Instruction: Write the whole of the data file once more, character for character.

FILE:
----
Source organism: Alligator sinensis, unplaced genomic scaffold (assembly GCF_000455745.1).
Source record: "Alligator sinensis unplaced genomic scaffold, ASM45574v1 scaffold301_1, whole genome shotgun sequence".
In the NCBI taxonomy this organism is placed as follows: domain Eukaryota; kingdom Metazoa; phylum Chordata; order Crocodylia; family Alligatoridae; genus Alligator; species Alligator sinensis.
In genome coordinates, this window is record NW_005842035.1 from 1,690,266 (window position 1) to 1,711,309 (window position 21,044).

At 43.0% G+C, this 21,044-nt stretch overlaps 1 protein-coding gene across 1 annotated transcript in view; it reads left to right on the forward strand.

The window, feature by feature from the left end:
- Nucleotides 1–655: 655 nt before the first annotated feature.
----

Source organism: Alligator sinensis, unplaced genomic scaffold (assembly GCF_000455745.1).
Source record: "Alligator sinensis unplaced genomic scaffold, ASM45574v1 scaffold301_1, whole genome shotgun sequence".
In the NCBI taxonomy this organism is placed as follows: domain Eukaryota; kingdom Metazoa; phylum Chordata; order Crocodylia; family Alligatoridae; genus Alligator; species Alligator sinensis.
In genome coordinates, this window is record NW_005842035.1 from 1,690,266 (window position 1) to 1,711,309 (window position 21,044).

At 43.0% G+C, this 21,044-nt stretch overlaps 1 protein-coding gene across 1 annotated transcript in view; it reads left to right on the forward strand.

The window, feature by feature from the left end:
- Nucleotides 1–655: 655 nt before the first annotated feature.